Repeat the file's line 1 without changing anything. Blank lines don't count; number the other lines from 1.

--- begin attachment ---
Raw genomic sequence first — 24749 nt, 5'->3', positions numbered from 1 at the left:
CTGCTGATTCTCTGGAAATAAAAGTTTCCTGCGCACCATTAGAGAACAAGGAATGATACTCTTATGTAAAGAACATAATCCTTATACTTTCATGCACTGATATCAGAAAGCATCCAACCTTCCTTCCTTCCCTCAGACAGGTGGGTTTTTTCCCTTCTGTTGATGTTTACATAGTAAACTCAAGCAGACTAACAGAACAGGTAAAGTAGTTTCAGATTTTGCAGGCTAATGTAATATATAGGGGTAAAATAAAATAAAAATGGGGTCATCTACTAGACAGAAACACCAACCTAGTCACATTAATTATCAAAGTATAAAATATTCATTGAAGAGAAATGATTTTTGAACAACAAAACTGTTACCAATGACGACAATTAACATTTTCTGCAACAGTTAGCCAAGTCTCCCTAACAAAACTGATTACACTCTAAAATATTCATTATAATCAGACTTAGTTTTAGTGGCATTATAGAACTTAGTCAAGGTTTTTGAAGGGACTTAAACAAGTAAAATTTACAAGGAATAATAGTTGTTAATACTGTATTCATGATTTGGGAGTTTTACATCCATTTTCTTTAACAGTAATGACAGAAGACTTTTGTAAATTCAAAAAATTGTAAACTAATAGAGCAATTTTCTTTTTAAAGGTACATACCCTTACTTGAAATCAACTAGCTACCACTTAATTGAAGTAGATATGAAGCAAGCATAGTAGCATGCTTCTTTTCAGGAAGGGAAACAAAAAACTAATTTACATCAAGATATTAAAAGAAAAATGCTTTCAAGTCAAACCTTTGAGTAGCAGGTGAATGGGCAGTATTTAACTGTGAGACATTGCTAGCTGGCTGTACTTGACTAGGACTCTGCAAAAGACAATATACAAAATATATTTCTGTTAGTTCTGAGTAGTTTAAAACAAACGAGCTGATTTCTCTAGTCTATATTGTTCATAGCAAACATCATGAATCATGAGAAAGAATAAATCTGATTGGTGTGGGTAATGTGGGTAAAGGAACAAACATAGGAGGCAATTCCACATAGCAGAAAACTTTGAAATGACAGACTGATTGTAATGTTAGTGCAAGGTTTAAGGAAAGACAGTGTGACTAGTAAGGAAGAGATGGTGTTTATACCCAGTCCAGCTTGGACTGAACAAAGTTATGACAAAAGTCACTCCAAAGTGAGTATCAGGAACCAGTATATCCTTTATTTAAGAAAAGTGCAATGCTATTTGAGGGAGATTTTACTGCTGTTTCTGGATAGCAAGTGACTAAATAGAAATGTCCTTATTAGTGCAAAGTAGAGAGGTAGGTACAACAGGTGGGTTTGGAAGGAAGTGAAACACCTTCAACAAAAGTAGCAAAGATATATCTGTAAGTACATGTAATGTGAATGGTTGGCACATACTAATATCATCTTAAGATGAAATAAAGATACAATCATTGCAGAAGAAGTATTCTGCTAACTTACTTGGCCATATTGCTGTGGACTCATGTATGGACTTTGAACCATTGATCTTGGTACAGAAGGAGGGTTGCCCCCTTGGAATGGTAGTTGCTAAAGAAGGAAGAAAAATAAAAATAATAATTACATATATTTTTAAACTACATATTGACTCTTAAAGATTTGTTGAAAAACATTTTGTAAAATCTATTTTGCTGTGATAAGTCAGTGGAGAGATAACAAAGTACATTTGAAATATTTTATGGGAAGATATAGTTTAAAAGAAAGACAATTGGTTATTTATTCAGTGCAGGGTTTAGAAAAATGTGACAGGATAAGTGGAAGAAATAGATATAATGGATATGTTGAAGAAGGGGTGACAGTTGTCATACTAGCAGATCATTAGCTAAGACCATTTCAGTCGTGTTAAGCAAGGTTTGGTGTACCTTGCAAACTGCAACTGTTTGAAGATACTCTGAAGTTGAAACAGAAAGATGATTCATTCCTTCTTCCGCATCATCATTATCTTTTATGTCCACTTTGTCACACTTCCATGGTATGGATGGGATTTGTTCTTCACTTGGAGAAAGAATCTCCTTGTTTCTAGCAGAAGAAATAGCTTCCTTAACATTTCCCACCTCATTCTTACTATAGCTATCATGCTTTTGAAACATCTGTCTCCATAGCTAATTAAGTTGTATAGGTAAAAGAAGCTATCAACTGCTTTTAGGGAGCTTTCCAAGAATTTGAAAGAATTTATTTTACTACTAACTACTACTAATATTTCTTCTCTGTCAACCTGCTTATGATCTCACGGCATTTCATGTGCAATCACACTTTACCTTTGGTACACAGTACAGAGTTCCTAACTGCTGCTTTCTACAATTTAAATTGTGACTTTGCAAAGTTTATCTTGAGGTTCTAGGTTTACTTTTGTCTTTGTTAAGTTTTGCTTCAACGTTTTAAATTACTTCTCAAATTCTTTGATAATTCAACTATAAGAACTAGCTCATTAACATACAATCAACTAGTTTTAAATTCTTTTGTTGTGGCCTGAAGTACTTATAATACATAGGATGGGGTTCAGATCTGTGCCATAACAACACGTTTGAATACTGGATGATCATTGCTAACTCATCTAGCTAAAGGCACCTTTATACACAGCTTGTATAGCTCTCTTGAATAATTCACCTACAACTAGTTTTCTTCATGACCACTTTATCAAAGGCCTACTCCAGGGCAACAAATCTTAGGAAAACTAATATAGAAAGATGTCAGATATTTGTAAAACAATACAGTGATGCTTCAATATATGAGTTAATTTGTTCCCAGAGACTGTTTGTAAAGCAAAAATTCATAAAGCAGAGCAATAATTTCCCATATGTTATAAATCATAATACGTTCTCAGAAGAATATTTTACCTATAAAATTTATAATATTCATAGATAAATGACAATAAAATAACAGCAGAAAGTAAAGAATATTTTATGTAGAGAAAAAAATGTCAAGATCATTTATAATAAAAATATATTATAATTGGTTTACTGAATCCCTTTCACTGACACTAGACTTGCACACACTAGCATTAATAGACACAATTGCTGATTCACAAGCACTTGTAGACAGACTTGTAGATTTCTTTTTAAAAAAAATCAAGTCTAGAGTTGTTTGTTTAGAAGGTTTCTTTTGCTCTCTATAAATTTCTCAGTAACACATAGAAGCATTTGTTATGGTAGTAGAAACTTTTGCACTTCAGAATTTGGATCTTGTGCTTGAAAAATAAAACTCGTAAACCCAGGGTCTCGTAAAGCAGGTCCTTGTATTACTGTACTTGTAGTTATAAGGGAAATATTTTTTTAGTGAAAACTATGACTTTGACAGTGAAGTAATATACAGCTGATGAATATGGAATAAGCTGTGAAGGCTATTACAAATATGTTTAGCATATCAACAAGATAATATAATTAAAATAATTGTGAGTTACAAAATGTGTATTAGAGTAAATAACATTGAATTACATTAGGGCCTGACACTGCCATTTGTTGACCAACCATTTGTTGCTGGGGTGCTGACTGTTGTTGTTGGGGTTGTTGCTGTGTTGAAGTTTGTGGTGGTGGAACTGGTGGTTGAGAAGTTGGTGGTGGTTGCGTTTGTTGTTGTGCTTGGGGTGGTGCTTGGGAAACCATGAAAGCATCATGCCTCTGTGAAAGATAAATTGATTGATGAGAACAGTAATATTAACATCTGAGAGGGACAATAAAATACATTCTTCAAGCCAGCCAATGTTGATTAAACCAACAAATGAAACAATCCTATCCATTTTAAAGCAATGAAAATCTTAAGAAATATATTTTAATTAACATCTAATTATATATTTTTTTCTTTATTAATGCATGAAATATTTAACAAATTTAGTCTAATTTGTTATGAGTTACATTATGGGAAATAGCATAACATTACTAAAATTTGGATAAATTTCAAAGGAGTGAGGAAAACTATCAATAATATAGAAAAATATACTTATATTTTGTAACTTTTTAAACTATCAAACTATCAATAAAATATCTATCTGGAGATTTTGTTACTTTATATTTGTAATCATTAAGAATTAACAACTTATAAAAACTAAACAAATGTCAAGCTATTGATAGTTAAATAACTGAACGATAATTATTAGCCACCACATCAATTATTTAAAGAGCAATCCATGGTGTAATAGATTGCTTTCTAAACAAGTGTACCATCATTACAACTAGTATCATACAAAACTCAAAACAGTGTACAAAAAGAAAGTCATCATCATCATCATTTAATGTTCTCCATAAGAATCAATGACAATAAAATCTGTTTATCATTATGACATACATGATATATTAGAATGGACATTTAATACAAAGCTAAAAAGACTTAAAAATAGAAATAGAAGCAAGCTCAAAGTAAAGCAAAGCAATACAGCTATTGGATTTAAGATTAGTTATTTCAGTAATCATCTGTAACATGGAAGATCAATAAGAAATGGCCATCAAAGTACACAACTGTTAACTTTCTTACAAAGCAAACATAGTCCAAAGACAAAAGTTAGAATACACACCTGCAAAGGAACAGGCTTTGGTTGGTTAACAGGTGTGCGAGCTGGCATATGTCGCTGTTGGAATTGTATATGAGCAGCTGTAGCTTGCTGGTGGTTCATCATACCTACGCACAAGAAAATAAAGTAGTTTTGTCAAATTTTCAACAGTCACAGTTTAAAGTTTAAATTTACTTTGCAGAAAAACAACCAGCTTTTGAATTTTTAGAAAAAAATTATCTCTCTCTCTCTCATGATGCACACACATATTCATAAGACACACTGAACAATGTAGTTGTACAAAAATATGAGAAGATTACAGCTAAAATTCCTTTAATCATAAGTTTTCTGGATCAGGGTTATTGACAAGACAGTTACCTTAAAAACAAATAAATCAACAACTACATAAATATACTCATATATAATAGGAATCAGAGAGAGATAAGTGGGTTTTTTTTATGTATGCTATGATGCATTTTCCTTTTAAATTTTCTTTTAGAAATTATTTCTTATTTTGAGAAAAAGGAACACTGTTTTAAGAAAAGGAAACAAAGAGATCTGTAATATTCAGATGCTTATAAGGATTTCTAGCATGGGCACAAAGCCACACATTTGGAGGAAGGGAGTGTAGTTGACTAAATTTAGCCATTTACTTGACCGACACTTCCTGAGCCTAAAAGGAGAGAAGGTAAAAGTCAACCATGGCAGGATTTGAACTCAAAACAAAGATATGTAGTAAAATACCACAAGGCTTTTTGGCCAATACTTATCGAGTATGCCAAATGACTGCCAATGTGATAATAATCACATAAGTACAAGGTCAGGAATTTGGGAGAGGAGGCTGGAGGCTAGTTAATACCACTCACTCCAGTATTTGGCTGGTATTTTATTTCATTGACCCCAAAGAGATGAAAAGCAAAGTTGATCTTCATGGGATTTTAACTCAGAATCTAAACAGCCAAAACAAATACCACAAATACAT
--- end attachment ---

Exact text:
Raw genomic sequence first — 24749 nt, 5'->3', positions numbered from 1 at the left: